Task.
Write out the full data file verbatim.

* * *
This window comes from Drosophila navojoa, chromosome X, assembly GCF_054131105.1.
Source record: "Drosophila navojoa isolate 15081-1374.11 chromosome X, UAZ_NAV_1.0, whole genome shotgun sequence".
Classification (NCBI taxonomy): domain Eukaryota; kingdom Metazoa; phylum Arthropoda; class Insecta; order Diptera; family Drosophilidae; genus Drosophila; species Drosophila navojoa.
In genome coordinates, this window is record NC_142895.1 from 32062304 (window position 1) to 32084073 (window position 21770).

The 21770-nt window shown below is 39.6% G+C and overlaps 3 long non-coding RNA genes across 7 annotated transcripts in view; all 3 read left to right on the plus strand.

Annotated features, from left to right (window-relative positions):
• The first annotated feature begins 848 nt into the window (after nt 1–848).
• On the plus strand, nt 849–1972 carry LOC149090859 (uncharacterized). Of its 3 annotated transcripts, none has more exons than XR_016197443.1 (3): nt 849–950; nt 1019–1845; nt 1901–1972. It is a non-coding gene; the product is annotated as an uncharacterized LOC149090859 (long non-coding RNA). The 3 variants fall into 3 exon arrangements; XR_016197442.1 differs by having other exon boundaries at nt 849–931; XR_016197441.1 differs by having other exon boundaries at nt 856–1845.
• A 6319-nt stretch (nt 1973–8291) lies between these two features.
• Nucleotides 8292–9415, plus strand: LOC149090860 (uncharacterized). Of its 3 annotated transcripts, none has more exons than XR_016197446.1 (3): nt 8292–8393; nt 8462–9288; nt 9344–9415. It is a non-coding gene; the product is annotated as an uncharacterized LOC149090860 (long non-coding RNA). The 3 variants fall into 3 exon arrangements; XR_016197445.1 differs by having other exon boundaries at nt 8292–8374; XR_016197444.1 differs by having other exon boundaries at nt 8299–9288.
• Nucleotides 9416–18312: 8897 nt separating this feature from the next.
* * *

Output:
This window comes from Drosophila navojoa, chromosome X, assembly GCF_054131105.1.
Source record: "Drosophila navojoa isolate 15081-1374.11 chromosome X, UAZ_NAV_1.0, whole genome shotgun sequence".
Classification (NCBI taxonomy): domain Eukaryota; kingdom Metazoa; phylum Arthropoda; class Insecta; order Diptera; family Drosophilidae; genus Drosophila; species Drosophila navojoa.
In genome coordinates, this window is record NC_142895.1 from 32062304 (window position 1) to 32084073 (window position 21770).

The 21770-nt window shown below is 39.6% G+C and overlaps 3 long non-coding RNA genes across 7 annotated transcripts in view; all 3 read left to right on the plus strand.

Annotated features, from left to right (window-relative positions):
• The first annotated feature begins 848 nt into the window (after nt 1–848).
• On the plus strand, nt 849–1972 carry LOC149090859 (uncharacterized). Of its 3 annotated transcripts, none has more exons than XR_016197443.1 (3): nt 849–950; nt 1019–1845; nt 1901–1972. It is a non-coding gene; the product is annotated as an uncharacterized LOC149090859 (long non-coding RNA). The 3 variants fall into 3 exon arrangements; XR_016197442.1 differs by having other exon boundaries at nt 849–931; XR_016197441.1 differs by having other exon boundaries at nt 856–1845.
• A 6319-nt stretch (nt 1973–8291) lies between these two features.
• Nucleotides 8292–9415, plus strand: LOC149090860 (uncharacterized). Of its 3 annotated transcripts, none has more exons than XR_016197446.1 (3): nt 8292–8393; nt 8462–9288; nt 9344–9415. It is a non-coding gene; the product is annotated as an uncharacterized LOC149090860 (long non-coding RNA). The 3 variants fall into 3 exon arrangements; XR_016197445.1 differs by having other exon boundaries at nt 8292–8374; XR_016197444.1 differs by having other exon boundaries at nt 8299–9288.
• Nucleotides 9416–18312: 8897 nt separating this feature from the next.